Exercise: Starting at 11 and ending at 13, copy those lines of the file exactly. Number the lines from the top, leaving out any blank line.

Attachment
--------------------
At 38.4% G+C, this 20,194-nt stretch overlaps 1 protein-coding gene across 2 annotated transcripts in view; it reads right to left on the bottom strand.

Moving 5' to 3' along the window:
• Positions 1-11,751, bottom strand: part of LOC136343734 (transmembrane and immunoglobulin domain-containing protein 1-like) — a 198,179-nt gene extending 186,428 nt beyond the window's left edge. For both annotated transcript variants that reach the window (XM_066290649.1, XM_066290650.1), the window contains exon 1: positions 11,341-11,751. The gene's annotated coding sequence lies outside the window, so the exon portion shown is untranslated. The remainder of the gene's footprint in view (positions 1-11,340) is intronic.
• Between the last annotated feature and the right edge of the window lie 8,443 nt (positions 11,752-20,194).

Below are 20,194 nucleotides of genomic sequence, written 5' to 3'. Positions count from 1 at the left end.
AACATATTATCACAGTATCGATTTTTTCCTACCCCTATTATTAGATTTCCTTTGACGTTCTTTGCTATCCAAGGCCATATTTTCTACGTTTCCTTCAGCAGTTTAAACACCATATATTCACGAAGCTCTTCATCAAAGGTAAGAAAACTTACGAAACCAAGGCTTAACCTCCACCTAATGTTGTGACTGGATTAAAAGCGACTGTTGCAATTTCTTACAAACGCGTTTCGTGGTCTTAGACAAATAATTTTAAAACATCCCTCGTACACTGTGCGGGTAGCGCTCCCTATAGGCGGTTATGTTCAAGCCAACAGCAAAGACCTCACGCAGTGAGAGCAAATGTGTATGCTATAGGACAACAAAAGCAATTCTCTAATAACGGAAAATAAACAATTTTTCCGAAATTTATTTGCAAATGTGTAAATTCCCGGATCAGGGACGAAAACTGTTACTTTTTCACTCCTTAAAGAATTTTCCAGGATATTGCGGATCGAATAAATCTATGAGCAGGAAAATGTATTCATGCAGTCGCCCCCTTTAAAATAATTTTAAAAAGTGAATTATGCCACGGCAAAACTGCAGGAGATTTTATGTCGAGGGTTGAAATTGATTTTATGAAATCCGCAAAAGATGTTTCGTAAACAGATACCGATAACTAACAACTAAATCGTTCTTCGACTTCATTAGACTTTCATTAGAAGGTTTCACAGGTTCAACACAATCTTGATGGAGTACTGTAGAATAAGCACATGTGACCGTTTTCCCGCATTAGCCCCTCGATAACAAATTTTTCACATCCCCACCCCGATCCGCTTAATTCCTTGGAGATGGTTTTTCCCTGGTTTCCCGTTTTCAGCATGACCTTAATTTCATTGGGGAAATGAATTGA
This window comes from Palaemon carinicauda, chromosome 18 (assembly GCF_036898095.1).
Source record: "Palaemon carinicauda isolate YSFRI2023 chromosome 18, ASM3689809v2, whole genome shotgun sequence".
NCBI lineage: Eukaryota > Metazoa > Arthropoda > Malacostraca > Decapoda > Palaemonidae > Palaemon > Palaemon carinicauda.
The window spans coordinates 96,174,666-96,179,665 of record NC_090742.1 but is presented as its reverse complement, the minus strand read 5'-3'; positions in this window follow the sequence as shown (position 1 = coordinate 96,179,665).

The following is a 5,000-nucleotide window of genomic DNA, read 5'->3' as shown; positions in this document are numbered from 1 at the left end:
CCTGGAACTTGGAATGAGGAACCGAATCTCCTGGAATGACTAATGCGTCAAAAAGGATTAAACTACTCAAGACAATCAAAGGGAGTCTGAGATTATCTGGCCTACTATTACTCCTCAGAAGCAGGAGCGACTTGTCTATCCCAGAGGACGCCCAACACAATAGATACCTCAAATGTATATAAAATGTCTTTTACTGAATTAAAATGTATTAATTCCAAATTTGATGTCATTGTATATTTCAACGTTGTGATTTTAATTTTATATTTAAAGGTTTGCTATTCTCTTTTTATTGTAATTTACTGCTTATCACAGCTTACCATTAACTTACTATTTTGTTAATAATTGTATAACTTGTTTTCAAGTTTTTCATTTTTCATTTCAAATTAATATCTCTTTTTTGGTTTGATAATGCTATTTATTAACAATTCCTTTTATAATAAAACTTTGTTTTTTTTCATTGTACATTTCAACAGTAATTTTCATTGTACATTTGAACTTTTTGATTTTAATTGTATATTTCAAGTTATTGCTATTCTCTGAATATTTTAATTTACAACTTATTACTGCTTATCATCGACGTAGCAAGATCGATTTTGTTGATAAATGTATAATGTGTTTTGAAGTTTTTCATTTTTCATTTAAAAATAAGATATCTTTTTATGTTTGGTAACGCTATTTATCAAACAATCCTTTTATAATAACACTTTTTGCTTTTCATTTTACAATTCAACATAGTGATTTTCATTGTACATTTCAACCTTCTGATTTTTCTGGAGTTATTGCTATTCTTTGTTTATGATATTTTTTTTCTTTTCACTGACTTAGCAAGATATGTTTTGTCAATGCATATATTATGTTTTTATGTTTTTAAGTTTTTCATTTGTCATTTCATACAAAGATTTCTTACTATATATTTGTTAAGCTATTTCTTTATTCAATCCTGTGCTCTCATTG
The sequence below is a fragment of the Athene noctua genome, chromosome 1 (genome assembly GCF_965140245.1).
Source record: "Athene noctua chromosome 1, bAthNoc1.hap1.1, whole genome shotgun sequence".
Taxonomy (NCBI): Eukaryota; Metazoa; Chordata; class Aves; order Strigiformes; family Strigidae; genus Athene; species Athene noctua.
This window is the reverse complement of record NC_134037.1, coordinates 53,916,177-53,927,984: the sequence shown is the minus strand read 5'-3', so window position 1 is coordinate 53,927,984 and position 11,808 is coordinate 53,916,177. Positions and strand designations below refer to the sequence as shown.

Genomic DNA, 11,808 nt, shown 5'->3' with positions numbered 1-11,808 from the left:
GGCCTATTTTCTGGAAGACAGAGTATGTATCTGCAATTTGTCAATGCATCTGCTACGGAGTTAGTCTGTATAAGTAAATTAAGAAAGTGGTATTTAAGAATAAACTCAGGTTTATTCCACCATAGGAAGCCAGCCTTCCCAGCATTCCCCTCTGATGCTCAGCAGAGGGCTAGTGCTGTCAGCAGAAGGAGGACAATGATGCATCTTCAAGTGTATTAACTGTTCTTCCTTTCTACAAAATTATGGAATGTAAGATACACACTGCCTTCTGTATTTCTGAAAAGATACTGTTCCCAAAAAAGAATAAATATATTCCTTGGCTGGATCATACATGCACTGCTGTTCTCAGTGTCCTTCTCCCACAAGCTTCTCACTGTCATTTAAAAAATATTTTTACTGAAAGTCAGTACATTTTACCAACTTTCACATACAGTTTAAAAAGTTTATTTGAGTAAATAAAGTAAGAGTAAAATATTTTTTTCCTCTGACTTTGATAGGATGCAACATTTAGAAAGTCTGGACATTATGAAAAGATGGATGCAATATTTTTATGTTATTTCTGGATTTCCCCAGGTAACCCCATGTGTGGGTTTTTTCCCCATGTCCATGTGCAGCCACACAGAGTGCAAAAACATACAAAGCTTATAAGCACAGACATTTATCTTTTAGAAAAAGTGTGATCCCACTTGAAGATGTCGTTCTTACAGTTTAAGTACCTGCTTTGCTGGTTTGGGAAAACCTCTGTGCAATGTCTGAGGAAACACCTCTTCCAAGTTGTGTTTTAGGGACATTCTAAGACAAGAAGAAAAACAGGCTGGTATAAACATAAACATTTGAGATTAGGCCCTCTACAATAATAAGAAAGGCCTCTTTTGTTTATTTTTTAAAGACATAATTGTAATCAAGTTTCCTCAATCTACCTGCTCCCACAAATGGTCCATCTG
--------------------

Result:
The following is a 5,000-nucleotide window of genomic DNA, read 5'->3' as shown; positions in this document are numbered from 1 at the left end:
CCTGGAACTTGGAATGAGGAACCGAATCTCCTGGAATGACTAATGCGTCAAAAAGGATTAAACTACTCAAGACAATCAAAGGGAGTCTGAGATTATCTGGCCTACTATTACTCCTCAGAAGCAGGAGCGACTTGTCTATCCCAGAGGACGCCCAACACAATAGATACCTCAAATGTATATAAAATGTCTTTTACTGAATTAAAATGTATTAATTCCAAATTTGATGTCATTGTATATTTCAACGTTGTGATTTTAATTTTATATTTAAAGGTTTGCTATTCTCTTTTTATTGTAATTTACTGCTTATCACAGCTTACCATTAACTTACTATTTTGTTAATAATTGTATAACTTGTTTTCAAGTTTTTCATTTTTCATTTCAAATTAATATCTCTTTTTTGGTTTGATAATGCTATTTATTAACAATTCCTTTTATAATAAAACTTTGTTTTTTTTCATTGTACATTTCAACAGTAATTTTCATTGTACATTTGAACTTTTTGATTTTAATTGTATATTTCAAGTTATTGCTATTCTCTGAATATTTTAATTTACAACTTATTACTGCTTATCATCGACGTAGCAAGATCGATTTTGTTGATAAATGTATAATGTGTTTTGAAGTTTTTCATTTTTCATTTAAAAATAAGATATCTTTTTATGTTTGGTAACGCTATTTATCAAACAATCCTTTTATAATAACACTTTTTGCTTTTCATTTTACAATTCAACATAGTGATTTTCATTGTACATTTCAACCTTCTGATTTTTCTGGAGTTATTGCTATTCTTTGTTTATGATATTTTTTTTCTTTTCACTGACTTAGCAAGATATGTTTTGTCAATGCATATATTATGTTTTTATGTTTTTAAGTTTTTCATTTGTCATTTCATACAAAGATTTCTTACTATATATTTGTTAAGCTATTTCTTTATTCAATCCTGTGCTCTCATTG
The sequence below is a fragment of the Athene noctua genome, chromosome 1 (genome assembly GCF_965140245.1).